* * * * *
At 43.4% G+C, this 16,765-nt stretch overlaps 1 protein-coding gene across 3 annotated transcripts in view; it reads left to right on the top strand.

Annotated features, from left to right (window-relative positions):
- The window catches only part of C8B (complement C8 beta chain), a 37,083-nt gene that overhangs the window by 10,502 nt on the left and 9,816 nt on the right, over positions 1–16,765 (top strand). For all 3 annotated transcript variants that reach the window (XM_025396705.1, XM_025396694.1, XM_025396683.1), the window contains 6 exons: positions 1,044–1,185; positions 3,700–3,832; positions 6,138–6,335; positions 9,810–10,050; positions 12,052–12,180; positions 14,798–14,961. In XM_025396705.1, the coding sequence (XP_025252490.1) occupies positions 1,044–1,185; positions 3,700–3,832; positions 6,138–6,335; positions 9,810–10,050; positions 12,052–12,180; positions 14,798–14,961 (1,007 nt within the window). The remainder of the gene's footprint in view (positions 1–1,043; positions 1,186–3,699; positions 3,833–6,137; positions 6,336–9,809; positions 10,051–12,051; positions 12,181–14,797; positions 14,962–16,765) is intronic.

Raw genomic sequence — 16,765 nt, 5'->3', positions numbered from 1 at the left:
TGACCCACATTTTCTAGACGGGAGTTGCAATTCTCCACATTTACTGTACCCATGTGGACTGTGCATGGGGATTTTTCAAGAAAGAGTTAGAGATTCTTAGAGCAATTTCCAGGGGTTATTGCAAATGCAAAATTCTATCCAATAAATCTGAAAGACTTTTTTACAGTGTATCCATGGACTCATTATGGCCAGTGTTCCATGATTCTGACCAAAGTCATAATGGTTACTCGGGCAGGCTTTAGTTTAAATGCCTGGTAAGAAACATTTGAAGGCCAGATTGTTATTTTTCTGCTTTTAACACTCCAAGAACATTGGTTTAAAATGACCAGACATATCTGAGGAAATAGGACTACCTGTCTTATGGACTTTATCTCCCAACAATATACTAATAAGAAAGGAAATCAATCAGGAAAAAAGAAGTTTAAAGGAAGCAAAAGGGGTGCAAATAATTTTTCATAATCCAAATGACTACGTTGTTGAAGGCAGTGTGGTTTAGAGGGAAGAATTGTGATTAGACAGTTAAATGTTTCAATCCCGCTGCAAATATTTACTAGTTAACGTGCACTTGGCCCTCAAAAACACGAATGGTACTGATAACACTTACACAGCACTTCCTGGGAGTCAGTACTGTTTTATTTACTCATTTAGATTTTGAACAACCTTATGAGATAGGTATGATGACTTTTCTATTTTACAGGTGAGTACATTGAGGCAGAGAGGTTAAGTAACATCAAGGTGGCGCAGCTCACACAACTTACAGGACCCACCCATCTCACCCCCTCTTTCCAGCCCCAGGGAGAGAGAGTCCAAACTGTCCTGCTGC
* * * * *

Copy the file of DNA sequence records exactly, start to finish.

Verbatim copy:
At 43.4% G+C, this 16,765-nt stretch overlaps 1 protein-coding gene across 3 annotated transcripts in view; it reads left to right on the top strand.

Annotated features, from left to right (window-relative positions):
- The window catches only part of C8B (complement C8 beta chain), a 37,083-nt gene that overhangs the window by 10,502 nt on the left and 9,816 nt on the right, over positions 1–16,765 (top strand). For all 3 annotated transcript variants that reach the window (XM_025396705.1, XM_025396694.1, XM_025396683.1), the window contains 6 exons: positions 1,044–1,185; positions 3,700–3,832; positions 6,138–6,335; positions 9,810–10,050; positions 12,052–12,180; positions 14,798–14,961. In XM_025396705.1, the coding sequence (XP_025252490.1) occupies positions 1,044–1,185; positions 3,700–3,832; positions 6,138–6,335; positions 9,810–10,050; positions 12,052–12,180; positions 14,798–14,961 (1,007 nt within the window). The remainder of the gene's footprint in view (positions 1–1,043; positions 1,186–3,699; positions 3,833–6,137; positions 6,336–9,809; positions 10,051–12,051; positions 12,181–14,797; positions 14,962–16,765) is intronic.

Raw genomic sequence — 16,765 nt, 5'->3', positions numbered from 1 at the left:
TGACCCACATTTTCTAGACGGGAGTTGCAATTCTCCACATTTACTGTACCCATGTGGACTGTGCATGGGGATTTTTCAAGAAAGAGTTAGAGATTCTTAGAGCAATTTCCAGGGGTTATTGCAAATGCAAAATTCTATCCAATAAATCTGAAAGACTTTTTTACAGTGTATCCATGGACTCATTATGGCCAGTGTTCCATGATTCTGACCAAAGTCATAATGGTTACTCGGGCAGGCTTTAGTTTAAATGCCTGGTAAGAAACATTTGAAGGCCAGATTGTTATTTTTCTGCTTTTAACACTCCAAGAACATTGGTTTAAAATGACCAGACATATCTGAGGAAATAGGACTACCTGTCTTATGGACTTTATCTCCCAACAATATACTAATAAGAAAGGAAATCAATCAGGAAAAAAGAAGTTTAAAGGAAGCAAAAGGGGTGCAAATAATTTTTCATAATCCAAATGACTACGTTGTTGAAGGCAGTGTGGTTTAGAGGGAAGAATTGTGATTAGACAGTTAAATGTTTCAATCCCGCTGCAAATATTTACTAGTTAACGTGCACTTGGCCCTCAAAAACACGAATGGTACTGATAACACTTACACAGCACTTCCTGGGAGTCAGTACTGTTTTATTTACTCATTTAGATTTTGAACAACCTTATGAGATAGGTATGATGACTTTTCTATTTTACAGGTGAGTACATTGAGGCAGAGAGGTTAAGTAACATCAAGGTGGCGCAGCTCACACAACTTACAGGACCCACCCATCTCACCCCCTCTTTCCAGCCCCAGGGAGAGAGAGTCCAAACTGTCCTGCTGC